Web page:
The International Foundation for Gastrointestinal Disorders (IFFGD) recognizes December as Constipation Awareness Month.
“Sleeping too much or too little can trigger constipation in a study of nearly 15,000 adults.” according to study author Dr. Adeyinka Adejumo of North Shore Medical Center in Salem, Massachusetts, US, and colleagues.
There’s also a chance that your GI issues are so intense that they interfere with your sleep. So instead of sleep affecting your GI issues, your GI issues might affect your sleep. For e.g. Waking up in the middle of the night with the urgent need to poop is sure to mess with your sleep.
Sleep has been classified into three categories –
- short (<7 hours),
- normal (7–8 hours), and
- long (>8 hours)
– based on the US National Sleep Foundation standards and bowel pattern as either normal, constipation, or diarrhoea based on stool formed and bowel movements each week.
Types of Sleep Deprivation
Sleep deprivation can be acute or chronic.
- Acute sleep deprivation refers to no sleep or reduction in the usual total sleep time, usually lasting 1–2 days, with waking time extending beyond the typical 16–18 h.
- Chronic sleep deprivation has been defined by the Third Edition of the International Classification of Sleep Disorders as a disorder characterized by excessive daytime sleepiness caused by routine sleeping less than the amount required for optimal functioning and health maintenance, almost every day for at least 3 months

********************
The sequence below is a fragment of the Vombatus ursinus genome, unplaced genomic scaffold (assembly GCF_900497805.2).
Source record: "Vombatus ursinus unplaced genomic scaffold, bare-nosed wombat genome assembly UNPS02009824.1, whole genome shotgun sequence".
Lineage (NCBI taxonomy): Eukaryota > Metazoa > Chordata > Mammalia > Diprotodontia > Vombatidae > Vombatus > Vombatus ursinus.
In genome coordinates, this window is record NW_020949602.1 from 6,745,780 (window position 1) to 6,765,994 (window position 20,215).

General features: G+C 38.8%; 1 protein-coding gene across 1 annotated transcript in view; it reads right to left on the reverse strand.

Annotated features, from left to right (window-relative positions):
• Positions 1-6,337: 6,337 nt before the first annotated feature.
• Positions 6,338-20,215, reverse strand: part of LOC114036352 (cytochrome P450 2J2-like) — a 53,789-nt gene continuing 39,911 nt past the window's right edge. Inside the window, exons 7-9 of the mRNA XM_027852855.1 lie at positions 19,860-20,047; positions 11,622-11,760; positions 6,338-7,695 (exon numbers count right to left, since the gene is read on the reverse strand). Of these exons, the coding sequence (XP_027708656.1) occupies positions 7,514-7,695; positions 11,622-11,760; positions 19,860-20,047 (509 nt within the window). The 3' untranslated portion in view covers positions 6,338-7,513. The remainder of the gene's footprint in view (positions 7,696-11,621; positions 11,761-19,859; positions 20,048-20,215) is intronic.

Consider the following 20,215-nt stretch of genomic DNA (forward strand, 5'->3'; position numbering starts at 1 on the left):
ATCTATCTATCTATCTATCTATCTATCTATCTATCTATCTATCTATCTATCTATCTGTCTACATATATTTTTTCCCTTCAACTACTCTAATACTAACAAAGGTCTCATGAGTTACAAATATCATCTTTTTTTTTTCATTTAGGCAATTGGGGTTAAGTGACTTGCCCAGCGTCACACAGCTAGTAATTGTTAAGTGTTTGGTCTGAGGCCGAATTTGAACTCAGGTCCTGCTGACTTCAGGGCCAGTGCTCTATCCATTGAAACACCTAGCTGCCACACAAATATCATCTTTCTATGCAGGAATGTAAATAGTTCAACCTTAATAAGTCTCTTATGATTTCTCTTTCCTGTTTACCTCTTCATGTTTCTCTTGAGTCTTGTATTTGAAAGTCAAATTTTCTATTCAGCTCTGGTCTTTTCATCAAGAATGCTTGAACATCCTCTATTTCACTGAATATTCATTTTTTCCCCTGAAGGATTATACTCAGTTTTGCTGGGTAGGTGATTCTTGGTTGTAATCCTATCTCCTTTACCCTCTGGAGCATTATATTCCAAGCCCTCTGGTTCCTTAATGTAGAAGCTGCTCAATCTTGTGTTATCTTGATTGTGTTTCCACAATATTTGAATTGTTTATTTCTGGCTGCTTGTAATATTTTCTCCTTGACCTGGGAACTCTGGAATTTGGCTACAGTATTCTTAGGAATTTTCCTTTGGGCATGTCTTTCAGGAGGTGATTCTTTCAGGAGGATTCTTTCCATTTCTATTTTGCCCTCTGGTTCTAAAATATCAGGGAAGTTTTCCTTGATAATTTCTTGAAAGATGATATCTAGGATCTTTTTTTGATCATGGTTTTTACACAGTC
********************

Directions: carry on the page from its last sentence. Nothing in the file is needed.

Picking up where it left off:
Sleep & Constipation Link
To begin with, bowel function is defined as normal, constipation, or diarrhea based on stool form and bowel movements per week.
The research conducted as part of the National Health and Nutrition Examination Survey (NHANES) during 2005–2010 identified 14,590 adults aged 20 years and older. Overall, constipation rates were significantly lower among normal sleepers (8.3%) compared with both short and long-sleepers (11.0% and 12.5%, respectively; P < .0001 for both).
Previous studies had suggested that bowel contraction slows down considerably during sleep. It, therefore, makes sense that sleeping for too long may cause suppressed bowel motility and decreased bowel movement,” Adeyinka Adejumo, MD, of North Shore Medical Center, Salem, Mass., and colleagues wrote in an abstract released as part of the annual Digestive Disease Week. “However, our results showed similar findings among short sleepers. We do not know the exact mechanism of these results. Maybe short sleep resulted in inadequate bowel rest, bowel muscle fatigue, and, subsequently, decreased bowel movement,”
The brain-gut signaling pathways are disrupted among short sleepers, as observed among IBS patients after a poor night’s sleep, resulting in higher constipation.